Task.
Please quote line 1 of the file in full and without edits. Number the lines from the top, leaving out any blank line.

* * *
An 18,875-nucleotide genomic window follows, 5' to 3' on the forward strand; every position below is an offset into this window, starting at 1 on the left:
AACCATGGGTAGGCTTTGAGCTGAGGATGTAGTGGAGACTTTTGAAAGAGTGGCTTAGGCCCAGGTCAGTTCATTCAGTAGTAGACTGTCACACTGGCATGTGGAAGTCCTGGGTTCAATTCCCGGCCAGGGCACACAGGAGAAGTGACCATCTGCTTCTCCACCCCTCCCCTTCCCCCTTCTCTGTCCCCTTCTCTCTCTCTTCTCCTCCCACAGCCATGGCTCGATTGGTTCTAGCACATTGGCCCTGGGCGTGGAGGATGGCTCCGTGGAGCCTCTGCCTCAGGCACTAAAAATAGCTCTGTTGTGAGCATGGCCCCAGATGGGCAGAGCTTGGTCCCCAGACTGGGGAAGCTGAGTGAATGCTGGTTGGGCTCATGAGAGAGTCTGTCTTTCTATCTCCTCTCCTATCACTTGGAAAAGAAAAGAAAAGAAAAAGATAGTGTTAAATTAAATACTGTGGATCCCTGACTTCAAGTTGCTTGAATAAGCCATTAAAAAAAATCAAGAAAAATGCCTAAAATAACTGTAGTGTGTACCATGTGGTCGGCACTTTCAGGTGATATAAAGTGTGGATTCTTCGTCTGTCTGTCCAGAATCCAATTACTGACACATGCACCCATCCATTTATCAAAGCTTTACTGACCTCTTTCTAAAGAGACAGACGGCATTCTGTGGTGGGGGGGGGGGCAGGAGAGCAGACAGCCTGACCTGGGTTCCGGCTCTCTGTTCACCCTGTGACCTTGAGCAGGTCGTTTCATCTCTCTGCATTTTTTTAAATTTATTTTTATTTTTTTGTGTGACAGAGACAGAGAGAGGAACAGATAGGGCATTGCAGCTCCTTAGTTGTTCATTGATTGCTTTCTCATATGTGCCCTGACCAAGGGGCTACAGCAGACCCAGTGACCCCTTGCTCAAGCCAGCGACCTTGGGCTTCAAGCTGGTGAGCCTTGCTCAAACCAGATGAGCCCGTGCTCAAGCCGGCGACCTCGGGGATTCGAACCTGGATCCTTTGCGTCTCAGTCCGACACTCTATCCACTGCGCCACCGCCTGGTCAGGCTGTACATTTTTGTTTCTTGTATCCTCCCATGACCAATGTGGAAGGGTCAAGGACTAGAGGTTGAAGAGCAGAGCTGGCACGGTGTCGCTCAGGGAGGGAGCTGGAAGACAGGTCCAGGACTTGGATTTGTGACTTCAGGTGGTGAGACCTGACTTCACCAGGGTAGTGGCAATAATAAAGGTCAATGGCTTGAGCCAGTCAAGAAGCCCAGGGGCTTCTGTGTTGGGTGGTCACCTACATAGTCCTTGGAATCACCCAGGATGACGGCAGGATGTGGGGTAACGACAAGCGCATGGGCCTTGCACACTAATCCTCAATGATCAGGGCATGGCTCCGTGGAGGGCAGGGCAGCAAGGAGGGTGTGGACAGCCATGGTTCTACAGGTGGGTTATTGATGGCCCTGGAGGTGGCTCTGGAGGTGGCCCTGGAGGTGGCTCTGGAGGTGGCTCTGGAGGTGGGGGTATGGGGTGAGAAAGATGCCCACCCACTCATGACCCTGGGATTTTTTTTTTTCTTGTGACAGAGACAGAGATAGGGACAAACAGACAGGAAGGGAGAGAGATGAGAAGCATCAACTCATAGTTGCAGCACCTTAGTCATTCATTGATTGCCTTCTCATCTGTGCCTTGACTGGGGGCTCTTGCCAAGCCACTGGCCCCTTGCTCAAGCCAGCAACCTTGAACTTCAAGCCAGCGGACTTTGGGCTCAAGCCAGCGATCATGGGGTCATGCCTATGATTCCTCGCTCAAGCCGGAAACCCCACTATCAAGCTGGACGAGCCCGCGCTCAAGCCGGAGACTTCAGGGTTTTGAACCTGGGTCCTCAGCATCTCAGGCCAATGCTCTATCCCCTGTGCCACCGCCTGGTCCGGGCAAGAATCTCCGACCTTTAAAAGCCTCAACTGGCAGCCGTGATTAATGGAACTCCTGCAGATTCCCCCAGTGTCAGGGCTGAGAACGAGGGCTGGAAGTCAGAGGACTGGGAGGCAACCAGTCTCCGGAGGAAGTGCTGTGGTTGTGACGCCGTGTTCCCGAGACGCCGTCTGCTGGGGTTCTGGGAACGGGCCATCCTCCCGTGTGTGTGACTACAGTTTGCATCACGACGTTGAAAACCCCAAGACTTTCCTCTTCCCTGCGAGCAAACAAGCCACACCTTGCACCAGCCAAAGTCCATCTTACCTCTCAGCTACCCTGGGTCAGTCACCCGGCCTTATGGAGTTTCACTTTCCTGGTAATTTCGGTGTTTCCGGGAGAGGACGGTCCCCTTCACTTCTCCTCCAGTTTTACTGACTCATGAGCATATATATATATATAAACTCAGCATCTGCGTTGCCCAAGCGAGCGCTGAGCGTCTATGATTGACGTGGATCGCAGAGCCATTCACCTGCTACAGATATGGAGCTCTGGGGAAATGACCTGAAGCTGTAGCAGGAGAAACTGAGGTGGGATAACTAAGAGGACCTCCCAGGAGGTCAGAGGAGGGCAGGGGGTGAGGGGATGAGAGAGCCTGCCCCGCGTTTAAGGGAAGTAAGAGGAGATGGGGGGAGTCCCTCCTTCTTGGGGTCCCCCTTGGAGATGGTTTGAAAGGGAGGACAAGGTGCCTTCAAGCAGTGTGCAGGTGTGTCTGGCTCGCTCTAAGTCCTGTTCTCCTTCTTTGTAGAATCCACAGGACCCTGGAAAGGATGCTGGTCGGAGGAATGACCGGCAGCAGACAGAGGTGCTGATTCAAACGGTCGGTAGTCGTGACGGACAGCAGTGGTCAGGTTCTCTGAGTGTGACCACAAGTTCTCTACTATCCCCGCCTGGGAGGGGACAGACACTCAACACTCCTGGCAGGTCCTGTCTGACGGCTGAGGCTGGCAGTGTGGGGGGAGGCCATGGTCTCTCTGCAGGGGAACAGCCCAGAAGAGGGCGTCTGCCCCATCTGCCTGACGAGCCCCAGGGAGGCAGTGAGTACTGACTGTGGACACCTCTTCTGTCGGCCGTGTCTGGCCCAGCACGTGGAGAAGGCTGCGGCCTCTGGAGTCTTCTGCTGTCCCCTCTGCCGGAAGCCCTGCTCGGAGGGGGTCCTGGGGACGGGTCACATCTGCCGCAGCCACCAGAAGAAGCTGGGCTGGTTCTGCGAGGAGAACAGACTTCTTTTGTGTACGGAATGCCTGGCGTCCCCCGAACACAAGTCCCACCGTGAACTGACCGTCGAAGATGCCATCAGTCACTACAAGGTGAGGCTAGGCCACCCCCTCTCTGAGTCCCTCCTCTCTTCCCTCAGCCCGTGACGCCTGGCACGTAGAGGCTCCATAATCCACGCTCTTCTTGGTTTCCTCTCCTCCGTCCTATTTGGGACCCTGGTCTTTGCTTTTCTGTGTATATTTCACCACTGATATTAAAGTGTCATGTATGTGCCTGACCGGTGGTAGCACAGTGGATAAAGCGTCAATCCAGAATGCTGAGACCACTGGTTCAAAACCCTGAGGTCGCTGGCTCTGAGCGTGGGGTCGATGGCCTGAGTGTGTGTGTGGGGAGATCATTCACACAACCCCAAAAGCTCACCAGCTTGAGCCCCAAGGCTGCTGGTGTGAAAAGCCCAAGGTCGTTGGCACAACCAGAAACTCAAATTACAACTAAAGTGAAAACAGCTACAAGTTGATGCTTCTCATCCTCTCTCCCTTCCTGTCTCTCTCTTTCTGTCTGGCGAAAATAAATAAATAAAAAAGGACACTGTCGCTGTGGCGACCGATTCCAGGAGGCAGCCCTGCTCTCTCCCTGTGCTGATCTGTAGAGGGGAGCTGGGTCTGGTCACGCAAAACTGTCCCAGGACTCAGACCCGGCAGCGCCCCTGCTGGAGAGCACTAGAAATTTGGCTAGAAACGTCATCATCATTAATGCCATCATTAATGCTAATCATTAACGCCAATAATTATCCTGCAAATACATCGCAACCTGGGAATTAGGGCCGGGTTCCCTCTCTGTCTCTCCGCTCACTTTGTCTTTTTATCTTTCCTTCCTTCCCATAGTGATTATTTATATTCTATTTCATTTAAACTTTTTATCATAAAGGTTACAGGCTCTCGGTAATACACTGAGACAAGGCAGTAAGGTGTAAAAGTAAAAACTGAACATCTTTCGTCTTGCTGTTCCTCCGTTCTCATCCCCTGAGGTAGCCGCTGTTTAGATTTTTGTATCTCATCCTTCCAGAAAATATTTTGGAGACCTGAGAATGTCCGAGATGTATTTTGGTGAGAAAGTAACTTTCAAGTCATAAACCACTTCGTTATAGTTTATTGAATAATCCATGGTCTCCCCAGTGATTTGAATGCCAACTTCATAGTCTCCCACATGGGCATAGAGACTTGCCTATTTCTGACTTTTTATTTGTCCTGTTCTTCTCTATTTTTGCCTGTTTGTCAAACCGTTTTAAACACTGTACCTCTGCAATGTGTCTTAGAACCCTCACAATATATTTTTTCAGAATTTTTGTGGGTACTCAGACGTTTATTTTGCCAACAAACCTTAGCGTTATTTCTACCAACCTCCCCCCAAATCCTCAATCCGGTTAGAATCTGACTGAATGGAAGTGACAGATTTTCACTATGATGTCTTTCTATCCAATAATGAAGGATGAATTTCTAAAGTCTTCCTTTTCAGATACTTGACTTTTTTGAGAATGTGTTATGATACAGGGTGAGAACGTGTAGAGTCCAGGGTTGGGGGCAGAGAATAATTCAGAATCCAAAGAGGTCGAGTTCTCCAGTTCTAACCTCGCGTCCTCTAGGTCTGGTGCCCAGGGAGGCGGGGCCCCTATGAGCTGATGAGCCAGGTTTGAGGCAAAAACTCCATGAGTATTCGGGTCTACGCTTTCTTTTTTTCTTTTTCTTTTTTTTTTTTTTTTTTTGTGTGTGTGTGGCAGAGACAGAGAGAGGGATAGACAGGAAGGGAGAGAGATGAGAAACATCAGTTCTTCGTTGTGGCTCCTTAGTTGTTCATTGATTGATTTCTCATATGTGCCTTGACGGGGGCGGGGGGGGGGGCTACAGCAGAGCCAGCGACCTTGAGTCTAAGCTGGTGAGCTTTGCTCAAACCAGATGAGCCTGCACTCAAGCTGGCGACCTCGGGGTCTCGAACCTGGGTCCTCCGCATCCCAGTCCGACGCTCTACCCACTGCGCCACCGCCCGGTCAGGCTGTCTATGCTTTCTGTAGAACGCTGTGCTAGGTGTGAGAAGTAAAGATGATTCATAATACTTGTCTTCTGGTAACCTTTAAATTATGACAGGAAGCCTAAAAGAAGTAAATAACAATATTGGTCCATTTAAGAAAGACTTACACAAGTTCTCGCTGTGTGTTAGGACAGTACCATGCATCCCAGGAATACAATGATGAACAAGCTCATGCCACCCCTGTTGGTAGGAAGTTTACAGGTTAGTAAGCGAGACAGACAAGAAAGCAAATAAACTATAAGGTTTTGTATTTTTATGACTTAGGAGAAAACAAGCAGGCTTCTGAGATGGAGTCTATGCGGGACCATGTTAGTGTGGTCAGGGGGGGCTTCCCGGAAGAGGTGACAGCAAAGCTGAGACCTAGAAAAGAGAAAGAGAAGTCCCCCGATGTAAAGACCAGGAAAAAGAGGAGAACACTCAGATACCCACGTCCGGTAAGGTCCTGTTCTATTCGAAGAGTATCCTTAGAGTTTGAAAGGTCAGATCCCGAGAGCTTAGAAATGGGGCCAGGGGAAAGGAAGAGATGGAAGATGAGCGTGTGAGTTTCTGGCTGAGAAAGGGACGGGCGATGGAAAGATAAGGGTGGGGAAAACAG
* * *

An 18,875-nucleotide genomic window follows, 5' to 3' on the forward strand; every position below is an offset into this window, starting at 1 on the left: